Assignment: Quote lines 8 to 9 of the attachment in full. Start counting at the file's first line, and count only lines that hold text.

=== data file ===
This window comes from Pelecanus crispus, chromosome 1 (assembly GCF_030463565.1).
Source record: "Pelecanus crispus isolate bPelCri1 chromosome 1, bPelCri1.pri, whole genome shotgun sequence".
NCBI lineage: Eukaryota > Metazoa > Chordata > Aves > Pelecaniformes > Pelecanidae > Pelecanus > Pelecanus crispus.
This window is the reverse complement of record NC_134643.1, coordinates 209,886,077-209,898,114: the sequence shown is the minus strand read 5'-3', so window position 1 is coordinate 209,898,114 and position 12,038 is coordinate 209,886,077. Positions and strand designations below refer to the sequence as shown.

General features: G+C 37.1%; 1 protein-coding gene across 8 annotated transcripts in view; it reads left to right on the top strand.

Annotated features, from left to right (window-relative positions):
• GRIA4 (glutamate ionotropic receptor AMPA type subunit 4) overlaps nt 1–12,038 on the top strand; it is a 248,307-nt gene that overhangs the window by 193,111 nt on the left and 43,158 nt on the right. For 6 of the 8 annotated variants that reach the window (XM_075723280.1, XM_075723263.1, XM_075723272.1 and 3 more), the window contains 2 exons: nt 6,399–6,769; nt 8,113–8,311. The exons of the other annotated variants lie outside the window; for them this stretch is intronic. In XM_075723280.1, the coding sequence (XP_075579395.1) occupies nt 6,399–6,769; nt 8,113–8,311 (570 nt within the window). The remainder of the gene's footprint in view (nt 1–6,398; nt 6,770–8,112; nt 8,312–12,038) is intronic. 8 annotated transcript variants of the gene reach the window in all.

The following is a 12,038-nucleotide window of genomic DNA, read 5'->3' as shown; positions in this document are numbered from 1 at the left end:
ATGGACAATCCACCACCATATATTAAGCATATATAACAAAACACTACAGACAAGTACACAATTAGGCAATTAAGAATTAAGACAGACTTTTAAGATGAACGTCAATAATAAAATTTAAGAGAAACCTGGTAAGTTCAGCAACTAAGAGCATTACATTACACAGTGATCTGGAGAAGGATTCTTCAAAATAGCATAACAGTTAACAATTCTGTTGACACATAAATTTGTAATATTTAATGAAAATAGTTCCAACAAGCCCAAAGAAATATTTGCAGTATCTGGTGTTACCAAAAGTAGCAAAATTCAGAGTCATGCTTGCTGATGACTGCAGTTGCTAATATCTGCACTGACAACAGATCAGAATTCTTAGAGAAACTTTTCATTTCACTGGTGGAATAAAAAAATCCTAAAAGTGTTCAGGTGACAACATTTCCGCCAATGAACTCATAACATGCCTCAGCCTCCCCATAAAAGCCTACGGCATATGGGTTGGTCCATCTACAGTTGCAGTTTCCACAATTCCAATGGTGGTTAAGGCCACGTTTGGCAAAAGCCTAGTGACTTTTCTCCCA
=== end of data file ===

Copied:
The following is a 12,038-nucleotide window of genomic DNA, read 5'->3' as shown; positions in this document are numbered from 1 at the left end:
ATGGACAATCCACCACCATATATTAAGCATATATAACAAAACACTACAGACAAGTACACAATTAGGCAATTAAGAATTAAGACAGACTTTTAAGATGAACGTCAATAATAAAATTTAAGAGAAACCTGGTAAGTTCAGCAACTAAGAGCATTACATTACACAGTGATCTGGAGAAGGATTCTTCAAAATAGCATAACAGTTAACAATTCTGTTGACACATAAATTTGTAATATTTAATGAAAATAGTTCCAACAAGCCCAAAGAAATATTTGCAGTATCTGGTGTTACCAAAAGTAGCAAAATTCAGAGTCATGCTTGCTGATGACTGCAGTTGCTAATATCTGCACTGACAACAGATCAGAATTCTTAGAGAAACTTTTCATTTCACTGGTGGAATAAAAAAATCCTAAAAGTGTTCAGGTGACAACATTTCCGCCAATGAACTCATAACATGCCTCAGCCTCCCCATAAAAGCCTACGGCATATGGGTTGGTCCATCTACAGTTGCAGTTTCCACAATTCCAATGGTGGTTAAGGCCACGTTTGGCAAAAGCCTAGTGACTTTTCTCCCA